Hi Buga,

On Thu, 8 Mar 2018, Igor Djordjevic wrote:

> On 08/03/2018 16:16, Igor Djordjevic wrote:
> > 
> > > Unless we reimplement the octopus merge (which works quite a bit
> > > differently from the "rebase merge commit" strategy, even if it is
> > > incremental, too), which has its own challenges: if there are merge
> > > conflicts before merging the last MERGE_HEAD, the octopus merge will exit
> > > with status 2, telling you "Should not be doing an octopus.". While we
> > > will want to keep merge conflict markers and continue with the "rebase the
> > > original merge commit" strategy.
> > >
> > > [...]
> > 
> > The thing is, in my opinion, as long as we are _rebasing_, you can`t 
> > pick any merge strategy, as it doesn`t really make much sense. If you 
> > do want a specific strategy, than that`s _recreating_ a merge, and it 
> > goes fine with what you already have for `--recreate-merges`.
> > 
> > On merge rebasing, the underlying strategy we decide to use is just an 
> > implementation detail, picking the one that works best (or the only 
> > one that works, even), user should have nothing to do with it.
> Just to add, if not already assumable, that I think we should stop 
> and let user react on conflicts on each of the "rebase the original 
> commit" strategy steps (rebase first parent, rebase second parent...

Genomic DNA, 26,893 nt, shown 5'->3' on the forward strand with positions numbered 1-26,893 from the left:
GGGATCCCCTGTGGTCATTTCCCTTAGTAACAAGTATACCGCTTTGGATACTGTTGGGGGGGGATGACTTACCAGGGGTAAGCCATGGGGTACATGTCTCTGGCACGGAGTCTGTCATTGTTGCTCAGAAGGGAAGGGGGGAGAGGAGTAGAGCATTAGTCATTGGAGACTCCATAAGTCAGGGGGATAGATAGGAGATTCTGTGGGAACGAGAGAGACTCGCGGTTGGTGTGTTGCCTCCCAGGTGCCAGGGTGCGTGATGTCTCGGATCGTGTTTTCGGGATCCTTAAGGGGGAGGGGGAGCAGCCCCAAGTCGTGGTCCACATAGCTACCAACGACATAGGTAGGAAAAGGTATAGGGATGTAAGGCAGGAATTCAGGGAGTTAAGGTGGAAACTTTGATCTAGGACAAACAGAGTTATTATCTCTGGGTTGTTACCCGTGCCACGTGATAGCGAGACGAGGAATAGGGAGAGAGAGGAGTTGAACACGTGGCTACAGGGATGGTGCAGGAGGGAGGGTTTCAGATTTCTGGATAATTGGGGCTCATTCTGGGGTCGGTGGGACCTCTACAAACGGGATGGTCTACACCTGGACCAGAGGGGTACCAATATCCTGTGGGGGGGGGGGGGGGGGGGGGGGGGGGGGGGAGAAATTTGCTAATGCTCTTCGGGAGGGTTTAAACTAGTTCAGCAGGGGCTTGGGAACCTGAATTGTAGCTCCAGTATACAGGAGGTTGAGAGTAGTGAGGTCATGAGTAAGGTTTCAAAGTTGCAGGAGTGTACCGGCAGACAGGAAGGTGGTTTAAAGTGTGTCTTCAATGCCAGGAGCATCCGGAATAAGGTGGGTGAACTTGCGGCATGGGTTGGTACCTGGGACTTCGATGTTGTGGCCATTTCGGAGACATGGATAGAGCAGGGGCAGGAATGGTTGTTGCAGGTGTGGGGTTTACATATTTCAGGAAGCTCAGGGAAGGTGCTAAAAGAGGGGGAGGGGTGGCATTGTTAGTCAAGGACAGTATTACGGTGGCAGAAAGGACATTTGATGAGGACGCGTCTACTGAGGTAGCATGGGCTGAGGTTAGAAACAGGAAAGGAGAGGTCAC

> merge parents).

I am not sure about that. Actually, I am pretty certain that we should
imitate the recursive merge, which "accumulates" merge conflicts and only
presents the final result, possibly with nested merge conflicts.

In practice, we see that rarely, and more often than not, in those cases
the user wants to re-do the merge differently, anyway.

In the scenario we discuss here, I would wager a bet that the user
encountering nested merge conflicts would most likely see that the rebase
tried to rebase a merge, then `git reset --hard` and re-do the merge
manually (i.e. *recreate* rather than *rebase*, most likely with
(non-nested) merge conflicts).

> I guess this stresses not using real "octopus merge" strategy even in 
> case where we`re rebasing octopus merge commit even more (and aligns 
> nicely with what you seem to expect already).

My mistake, I should have pointed you my implementation:


The full thicket of branches can be found here:


I chose to make this an add-on patch after adding support for octopus
merges because it actually makes it easier to think about "rebase merge
commits" independently of the number of merge parents.


Reply via email to